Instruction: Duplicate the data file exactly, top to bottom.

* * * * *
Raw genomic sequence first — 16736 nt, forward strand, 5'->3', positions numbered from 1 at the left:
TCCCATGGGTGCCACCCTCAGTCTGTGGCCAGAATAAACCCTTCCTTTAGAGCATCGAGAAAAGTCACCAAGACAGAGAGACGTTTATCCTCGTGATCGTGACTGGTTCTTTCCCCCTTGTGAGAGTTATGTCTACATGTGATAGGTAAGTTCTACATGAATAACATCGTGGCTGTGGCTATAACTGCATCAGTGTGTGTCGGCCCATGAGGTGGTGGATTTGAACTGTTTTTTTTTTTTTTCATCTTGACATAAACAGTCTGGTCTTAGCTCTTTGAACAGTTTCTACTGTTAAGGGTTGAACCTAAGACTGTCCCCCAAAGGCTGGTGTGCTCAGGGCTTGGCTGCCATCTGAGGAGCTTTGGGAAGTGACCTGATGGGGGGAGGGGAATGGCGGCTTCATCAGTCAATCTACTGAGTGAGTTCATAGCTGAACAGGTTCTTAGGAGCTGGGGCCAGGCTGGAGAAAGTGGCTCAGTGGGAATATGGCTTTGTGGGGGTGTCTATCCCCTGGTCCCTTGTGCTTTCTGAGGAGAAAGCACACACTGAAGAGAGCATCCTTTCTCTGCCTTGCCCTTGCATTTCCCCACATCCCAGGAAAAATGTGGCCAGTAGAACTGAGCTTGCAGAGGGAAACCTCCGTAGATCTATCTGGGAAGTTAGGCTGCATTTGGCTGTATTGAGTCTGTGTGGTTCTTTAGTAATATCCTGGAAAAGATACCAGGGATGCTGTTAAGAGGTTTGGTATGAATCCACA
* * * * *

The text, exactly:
Raw genomic sequence first — 16736 nt, forward strand, 5'->3', positions numbered from 1 at the left:
TCCCATGGGTGCCACCCTCAGTCTGTGGCCAGAATAAACCCTTCCTTTAGAGCATCGAGAAAAGTCACCAAGACAGAGAGACGTTTATCCTCGTGATCGTGACTGGTTCTTTCCCCCTTGTGAGAGTTATGTCTACATGTGATAGGTAAGTTCTACATGAATAACATCGTGGCTGTGGCTATAACTGCATCAGTGTGTGTCGGCCCATGAGGTGGTGGATTTGAACTGTTTTTTTTTTTTTTCATCTTGACATAAACAGTCTGGTCTTAGCTCTTTGAACAGTTTCTACTGTTAAGGGTTGAACCTAAGACTGTCCCCCAAAGGCTGGTGTGCTCAGGGCTTGGCTGCCATCTGAGGAGCTTTGGGAAGTGACCTGATGGGGGGAGGGGAATGGCGGCTTCATCAGTCAATCTACTGAGTGAGTTCATAGCTGAACAGGTTCTTAGGAGCTGGGGCCAGGCTGGAGAAAGTGGCTCAGTGGGAATATGGCTTTGTGGGGGTGTCTATCCCCTGGTCCCTTGTGCTTTCTGAGGAGAAAGCACACACTGAAGAGAGCATCCTTTCTCTGCCTTGCCCTTGCATTTCCCCACATCCCAGGAAAAATGTGGCCAGTAGAACTGAGCTTGCAGAGGGAAACCTCCGTAGATCTATCTGGGAAGTTAGGCTGCATTTGGCTGTATTGAGTCTGTGTGGTTCTTTAGTAATATCCTGGAAAAGATACCAGGGATGCTGTTAAGAGGTTTGGTATGAATCCACA